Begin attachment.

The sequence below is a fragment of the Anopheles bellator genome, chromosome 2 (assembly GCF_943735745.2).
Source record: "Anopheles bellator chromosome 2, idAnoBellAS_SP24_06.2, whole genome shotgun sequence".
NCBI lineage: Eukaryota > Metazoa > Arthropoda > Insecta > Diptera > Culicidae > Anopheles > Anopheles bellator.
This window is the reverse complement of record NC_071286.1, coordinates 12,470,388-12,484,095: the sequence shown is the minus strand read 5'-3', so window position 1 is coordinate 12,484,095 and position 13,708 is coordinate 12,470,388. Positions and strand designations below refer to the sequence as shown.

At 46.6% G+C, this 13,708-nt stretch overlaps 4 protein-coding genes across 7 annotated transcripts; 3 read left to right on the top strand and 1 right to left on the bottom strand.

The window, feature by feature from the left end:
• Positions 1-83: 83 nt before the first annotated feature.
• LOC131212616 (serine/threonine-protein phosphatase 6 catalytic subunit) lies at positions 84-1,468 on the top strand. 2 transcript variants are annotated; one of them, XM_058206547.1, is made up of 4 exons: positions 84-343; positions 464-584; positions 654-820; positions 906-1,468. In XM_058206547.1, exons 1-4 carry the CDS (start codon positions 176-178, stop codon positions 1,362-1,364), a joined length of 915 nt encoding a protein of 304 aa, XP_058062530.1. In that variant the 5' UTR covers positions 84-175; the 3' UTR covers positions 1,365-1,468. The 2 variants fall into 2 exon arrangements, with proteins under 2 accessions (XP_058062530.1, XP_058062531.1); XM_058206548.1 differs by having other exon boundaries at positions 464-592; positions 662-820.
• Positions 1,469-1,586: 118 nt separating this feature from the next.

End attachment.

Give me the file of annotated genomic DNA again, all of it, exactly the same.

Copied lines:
The sequence below is a fragment of the Anopheles bellator genome, chromosome 2 (assembly GCF_943735745.2).
Source record: "Anopheles bellator chromosome 2, idAnoBellAS_SP24_06.2, whole genome shotgun sequence".
NCBI lineage: Eukaryota > Metazoa > Arthropoda > Insecta > Diptera > Culicidae > Anopheles > Anopheles bellator.
This window is the reverse complement of record NC_071286.1, coordinates 12,470,388-12,484,095: the sequence shown is the minus strand read 5'-3', so window position 1 is coordinate 12,484,095 and position 13,708 is coordinate 12,470,388. Positions and strand designations below refer to the sequence as shown.

At 46.6% G+C, this 13,708-nt stretch overlaps 4 protein-coding genes across 7 annotated transcripts; 3 read left to right on the top strand and 1 right to left on the bottom strand.

The window, feature by feature from the left end:
• Positions 1-83: 83 nt before the first annotated feature.
• LOC131212616 (serine/threonine-protein phosphatase 6 catalytic subunit) lies at positions 84-1,468 on the top strand. 2 transcript variants are annotated; one of them, XM_058206547.1, is made up of 4 exons: positions 84-343; positions 464-584; positions 654-820; positions 906-1,468. In XM_058206547.1, exons 1-4 carry the CDS (start codon positions 176-178, stop codon positions 1,362-1,364), a joined length of 915 nt encoding a protein of 304 aa, XP_058062530.1. In that variant the 5' UTR covers positions 84-175; the 3' UTR covers positions 1,365-1,468. The 2 variants fall into 2 exon arrangements, with proteins under 2 accessions (XP_058062530.1, XP_058062531.1); XM_058206548.1 differs by having other exon boundaries at positions 464-592; positions 662-820.
• Positions 1,469-1,586: 118 nt separating this feature from the next.